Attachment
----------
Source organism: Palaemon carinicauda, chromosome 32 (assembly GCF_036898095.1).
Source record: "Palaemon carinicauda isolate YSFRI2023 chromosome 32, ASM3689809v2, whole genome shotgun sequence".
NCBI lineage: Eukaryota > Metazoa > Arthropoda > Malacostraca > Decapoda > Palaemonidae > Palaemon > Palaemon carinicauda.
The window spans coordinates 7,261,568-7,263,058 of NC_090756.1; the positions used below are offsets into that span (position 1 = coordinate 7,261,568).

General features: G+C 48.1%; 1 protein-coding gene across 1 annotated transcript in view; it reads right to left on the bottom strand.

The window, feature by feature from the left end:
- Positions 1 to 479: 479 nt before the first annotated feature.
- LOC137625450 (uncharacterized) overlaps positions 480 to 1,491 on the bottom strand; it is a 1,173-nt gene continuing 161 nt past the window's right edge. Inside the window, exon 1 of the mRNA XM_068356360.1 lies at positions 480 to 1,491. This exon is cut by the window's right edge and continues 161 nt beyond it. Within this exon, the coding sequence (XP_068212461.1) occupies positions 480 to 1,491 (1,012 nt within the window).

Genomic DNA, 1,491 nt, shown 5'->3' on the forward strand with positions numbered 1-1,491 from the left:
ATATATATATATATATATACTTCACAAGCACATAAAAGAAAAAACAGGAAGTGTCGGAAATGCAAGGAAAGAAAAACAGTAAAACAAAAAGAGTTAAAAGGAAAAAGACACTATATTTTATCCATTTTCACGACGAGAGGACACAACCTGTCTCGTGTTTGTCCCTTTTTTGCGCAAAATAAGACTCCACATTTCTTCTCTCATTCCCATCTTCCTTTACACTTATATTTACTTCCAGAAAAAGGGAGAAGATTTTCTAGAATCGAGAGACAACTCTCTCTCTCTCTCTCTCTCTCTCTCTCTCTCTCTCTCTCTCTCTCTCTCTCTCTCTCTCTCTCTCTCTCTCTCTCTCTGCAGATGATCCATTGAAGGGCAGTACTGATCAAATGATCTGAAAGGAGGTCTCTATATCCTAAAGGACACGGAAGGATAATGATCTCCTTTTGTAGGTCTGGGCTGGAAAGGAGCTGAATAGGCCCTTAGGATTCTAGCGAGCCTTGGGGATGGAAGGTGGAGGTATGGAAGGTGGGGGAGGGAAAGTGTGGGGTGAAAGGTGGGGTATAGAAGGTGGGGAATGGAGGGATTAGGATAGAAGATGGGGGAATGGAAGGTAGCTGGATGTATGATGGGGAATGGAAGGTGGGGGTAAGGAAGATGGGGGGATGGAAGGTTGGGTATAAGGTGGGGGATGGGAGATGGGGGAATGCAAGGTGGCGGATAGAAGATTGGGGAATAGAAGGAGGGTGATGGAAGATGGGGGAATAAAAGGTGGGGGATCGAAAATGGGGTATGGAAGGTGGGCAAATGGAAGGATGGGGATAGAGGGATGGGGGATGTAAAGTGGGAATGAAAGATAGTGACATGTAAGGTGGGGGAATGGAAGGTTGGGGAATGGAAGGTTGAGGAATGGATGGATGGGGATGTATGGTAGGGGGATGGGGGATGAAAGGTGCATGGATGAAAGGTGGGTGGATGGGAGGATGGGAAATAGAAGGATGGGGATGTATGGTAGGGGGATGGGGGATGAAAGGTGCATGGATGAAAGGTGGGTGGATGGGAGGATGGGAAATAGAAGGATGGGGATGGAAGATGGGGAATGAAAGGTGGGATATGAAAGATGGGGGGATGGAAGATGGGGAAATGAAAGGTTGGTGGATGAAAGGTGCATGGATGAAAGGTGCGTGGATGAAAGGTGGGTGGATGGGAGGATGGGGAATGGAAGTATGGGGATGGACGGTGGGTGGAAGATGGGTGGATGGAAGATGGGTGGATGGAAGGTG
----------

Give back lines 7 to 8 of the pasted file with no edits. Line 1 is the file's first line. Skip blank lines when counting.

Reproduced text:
- Positions 1 to 479: 479 nt before the first annotated feature.
- LOC137625450 (uncharacterized) overlaps positions 480 to 1,491 on the bottom strand; it is a 1,173-nt gene continuing 161 nt past the window's right edge. Inside the window, exon 1 of the mRNA XM_068356360.1 lies at positions 480 to 1,491. This exon is cut by the window's right edge and continues 161 nt beyond it. Within this exon, the coding sequence (XP_068212461.1) occupies positions 480 to 1,491 (1,012 nt within the window).